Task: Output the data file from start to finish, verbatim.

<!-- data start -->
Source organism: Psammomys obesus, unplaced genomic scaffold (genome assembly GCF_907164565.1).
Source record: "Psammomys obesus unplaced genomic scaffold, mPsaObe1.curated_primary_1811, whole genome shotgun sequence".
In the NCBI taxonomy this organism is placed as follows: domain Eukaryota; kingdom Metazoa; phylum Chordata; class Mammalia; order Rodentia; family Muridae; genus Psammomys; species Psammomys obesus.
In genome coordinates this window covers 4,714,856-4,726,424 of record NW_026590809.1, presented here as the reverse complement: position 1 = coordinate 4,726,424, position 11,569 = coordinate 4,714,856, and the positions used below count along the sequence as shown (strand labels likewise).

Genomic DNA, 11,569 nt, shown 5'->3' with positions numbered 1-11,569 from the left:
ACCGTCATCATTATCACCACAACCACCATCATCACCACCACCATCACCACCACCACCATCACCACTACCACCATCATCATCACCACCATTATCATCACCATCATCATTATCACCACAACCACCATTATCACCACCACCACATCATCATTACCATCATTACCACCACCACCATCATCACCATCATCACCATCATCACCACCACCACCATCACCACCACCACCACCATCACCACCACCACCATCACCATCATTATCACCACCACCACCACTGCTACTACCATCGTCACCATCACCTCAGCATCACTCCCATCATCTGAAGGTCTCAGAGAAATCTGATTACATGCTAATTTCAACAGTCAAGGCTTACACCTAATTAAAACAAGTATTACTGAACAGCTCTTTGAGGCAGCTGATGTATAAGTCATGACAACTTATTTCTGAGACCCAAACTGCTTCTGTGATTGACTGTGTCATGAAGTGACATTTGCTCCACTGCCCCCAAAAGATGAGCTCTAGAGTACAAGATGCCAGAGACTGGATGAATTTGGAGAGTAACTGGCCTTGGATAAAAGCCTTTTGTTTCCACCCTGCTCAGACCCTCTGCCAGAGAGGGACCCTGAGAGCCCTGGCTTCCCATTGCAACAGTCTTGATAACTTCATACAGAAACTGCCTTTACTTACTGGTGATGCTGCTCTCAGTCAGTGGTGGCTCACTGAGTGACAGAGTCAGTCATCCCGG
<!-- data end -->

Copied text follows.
Source organism: Psammomys obesus, unplaced genomic scaffold (genome assembly GCF_907164565.1).
Source record: "Psammomys obesus unplaced genomic scaffold, mPsaObe1.curated_primary_1811, whole genome shotgun sequence".
In the NCBI taxonomy this organism is placed as follows: domain Eukaryota; kingdom Metazoa; phylum Chordata; class Mammalia; order Rodentia; family Muridae; genus Psammomys; species Psammomys obesus.
In genome coordinates this window covers 4,714,856-4,726,424 of record NW_026590809.1, presented here as the reverse complement: position 1 = coordinate 4,726,424, position 11,569 = coordinate 4,714,856, and the positions used below count along the sequence as shown (strand labels likewise).

Genomic DNA, 11,569 nt, shown 5'->3' with positions numbered 1-11,569 from the left:
ACCGTCATCATTATCACCACAACCACCATCATCACCACCACCATCACCACCACCACCATCACCACTACCACCATCATCATCACCACCATTATCATCACCATCATCATTATCACCACAACCACCATTATCACCACCACCACATCATCATTACCATCATTACCACCACCACCATCATCACCATCATCACCATCATCACCACCACCACCATCACCACCACCACCACCATCACCACCACCACCATCACCATCATTATCACCACCACCACCACTGCTACTACCATCGTCACCATCACCTCAGCATCACTCCCATCATCTGAAGGTCTCAGAGAAATCTGATTACATGCTAATTTCAACAGTCAAGGCTTACACCTAATTAAAACAAGTATTACTGAACAGCTCTTTGAGGCAGCTGATGTATAAGTCATGACAACTTATTTCTGAGACCCAAACTGCTTCTGTGATTGACTGTGTCATGAAGTGACATTTGCTCCACTGCCCCCAAAAGATGAGCTCTAGAGTACAAGATGCCAGAGACTGGATGAATTTGGAGAGTAACTGGCCTTGGATAAAAGCCTTTTGTTTCCACCCTGCTCAGACCCTCTGCCAGAGAGGGACCCTGAGAGCCCTGGCTTCCCATTGCAACAGTCTTGATAACTTCATACAGAAACTGCCTTTACTTACTGGTGATGCTGCTCTCAGTCAGTGGTGGCTCACTGAGTGACAGAGTCAGTCATCCCGG